Noah Syndergaard
AP Photo

New York Mets starting pitcher Noah Syndergaard drops a major emotional hint concerning the universal DH idea floating about.

Robby Sabo

Four home runs and 13 runs batted in to the tune of a hefty .178 batting average. This is the career batting line for New York Mets starting pitcher Noah Syndergaard.

Despite these painfully obvious numbers to the masses suggesting a universal DH is needed in Major League Baseball, the man the kids call Thor isn’t having it.

“Universal DH?!?!?”

With the help of the great Tracy Morgan, Syndergaard put forth a clear message regarding his stance on the issue.

Syndergaard, 26, is, of course, a pitcher. Growing up within the Toronto Blue Jays organization at first, his young professional baseball days envisioned a non-batter’s box life. But then he was traded to the Mets with Travis d’Arnaud for NL Cy Young award winner R.A. Dickey.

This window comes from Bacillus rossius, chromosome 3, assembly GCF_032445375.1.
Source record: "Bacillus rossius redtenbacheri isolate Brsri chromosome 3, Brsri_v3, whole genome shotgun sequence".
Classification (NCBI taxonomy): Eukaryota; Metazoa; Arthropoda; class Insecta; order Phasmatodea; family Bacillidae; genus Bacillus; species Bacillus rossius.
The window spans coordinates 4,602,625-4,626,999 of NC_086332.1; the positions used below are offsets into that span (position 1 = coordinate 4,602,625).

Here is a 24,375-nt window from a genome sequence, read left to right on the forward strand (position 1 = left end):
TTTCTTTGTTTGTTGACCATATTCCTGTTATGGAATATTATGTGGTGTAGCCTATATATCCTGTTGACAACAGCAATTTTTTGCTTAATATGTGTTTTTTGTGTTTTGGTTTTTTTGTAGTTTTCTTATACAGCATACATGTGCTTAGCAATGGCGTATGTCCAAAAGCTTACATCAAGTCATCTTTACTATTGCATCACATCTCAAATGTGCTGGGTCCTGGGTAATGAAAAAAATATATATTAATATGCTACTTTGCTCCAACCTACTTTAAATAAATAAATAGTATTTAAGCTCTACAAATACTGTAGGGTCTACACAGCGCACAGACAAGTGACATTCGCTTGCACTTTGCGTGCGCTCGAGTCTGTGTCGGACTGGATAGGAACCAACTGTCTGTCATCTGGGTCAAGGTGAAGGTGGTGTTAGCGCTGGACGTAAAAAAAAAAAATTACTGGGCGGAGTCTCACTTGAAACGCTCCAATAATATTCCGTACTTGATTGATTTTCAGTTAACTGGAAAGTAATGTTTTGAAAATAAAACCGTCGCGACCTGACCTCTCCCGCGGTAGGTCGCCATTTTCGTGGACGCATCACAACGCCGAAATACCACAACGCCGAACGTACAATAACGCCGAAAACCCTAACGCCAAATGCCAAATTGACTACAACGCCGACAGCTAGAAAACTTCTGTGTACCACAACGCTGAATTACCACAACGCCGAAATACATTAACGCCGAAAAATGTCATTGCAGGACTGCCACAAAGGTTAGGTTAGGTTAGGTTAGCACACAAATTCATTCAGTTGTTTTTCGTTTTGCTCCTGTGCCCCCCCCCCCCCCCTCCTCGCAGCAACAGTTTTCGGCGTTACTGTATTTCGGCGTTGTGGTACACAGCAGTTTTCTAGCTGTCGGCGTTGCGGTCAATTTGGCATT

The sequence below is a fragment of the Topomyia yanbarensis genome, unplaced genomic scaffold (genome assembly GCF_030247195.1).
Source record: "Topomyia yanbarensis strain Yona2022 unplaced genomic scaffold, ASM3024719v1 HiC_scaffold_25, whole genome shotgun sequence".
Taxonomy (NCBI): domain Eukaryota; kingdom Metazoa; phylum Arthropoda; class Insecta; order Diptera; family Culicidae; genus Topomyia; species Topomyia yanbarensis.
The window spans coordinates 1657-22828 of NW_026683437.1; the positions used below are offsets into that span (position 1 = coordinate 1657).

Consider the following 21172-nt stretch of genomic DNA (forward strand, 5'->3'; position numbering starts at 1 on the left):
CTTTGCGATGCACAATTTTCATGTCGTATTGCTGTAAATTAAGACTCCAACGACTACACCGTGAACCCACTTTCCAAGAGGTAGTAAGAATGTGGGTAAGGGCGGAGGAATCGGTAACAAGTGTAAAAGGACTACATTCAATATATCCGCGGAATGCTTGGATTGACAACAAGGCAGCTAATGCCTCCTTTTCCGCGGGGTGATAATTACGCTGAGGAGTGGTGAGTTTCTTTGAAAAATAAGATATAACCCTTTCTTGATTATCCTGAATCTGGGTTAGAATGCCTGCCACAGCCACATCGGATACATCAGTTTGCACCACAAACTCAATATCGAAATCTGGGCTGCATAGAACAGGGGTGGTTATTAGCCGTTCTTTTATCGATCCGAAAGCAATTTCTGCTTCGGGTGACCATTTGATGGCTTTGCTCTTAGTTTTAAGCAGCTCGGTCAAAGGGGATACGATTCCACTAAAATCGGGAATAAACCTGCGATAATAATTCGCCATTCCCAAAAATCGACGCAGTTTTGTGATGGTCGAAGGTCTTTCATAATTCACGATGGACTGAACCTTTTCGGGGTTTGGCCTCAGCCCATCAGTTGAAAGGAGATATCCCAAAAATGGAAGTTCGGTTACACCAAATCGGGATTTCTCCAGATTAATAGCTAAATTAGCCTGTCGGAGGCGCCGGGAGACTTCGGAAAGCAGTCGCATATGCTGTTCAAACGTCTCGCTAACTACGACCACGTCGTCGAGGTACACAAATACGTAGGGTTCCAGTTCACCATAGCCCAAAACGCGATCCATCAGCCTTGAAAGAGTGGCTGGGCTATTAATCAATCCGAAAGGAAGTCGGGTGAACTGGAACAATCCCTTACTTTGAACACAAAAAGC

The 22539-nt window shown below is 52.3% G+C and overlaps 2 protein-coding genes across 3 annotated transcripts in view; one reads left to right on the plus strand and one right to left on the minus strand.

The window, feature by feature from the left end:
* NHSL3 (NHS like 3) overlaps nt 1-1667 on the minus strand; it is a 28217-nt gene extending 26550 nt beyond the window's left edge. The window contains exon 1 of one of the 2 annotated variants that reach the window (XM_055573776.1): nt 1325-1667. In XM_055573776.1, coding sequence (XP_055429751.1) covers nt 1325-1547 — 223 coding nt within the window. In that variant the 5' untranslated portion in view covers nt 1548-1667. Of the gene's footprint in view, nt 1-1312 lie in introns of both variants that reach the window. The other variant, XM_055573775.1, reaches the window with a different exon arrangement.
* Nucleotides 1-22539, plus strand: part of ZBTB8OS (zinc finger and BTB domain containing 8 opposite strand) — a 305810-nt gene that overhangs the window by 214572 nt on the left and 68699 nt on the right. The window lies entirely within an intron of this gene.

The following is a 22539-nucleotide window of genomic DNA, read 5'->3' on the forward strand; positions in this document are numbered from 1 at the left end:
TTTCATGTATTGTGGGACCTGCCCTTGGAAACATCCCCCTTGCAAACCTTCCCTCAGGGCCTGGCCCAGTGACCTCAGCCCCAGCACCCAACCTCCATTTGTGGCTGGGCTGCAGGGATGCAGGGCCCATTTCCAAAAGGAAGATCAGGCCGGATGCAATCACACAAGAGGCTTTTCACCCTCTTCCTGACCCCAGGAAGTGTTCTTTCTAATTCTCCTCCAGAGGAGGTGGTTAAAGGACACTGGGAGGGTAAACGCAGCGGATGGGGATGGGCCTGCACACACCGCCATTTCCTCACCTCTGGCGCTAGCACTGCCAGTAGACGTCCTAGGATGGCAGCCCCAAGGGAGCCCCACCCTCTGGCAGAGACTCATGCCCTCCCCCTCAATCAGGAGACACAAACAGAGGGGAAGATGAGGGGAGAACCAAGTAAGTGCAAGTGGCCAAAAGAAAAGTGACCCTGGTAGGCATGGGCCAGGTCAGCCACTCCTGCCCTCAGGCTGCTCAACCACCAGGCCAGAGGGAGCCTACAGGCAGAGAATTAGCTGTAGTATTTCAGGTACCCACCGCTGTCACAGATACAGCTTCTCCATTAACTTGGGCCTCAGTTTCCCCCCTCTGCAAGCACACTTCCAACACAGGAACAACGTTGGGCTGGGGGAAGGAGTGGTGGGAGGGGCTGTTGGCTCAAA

New York Mets

As far as hitting pitchers are concerned, Syndergaard is amongst the solid.

In fact, he’s so solid that he’s just one of two Mets pitchers to ever hit two home runs in one game.

Right now, it’s unlikely the universal DH hits the National League this season. There is enough momentum that it seems unstoppable. Though the romantic idea of the NL style of play is a great factor, the logic for the universal DH seemingly trumps that very notion.

Logic aside, remember, we’re dealing with a superhero here. For Thor to go without his bat, his club, his enemy-bashing lifeline, is a major obstacle to overcome.

Still, somehow we think Noah Syndergaard will manage just fine without the bat in his hands.


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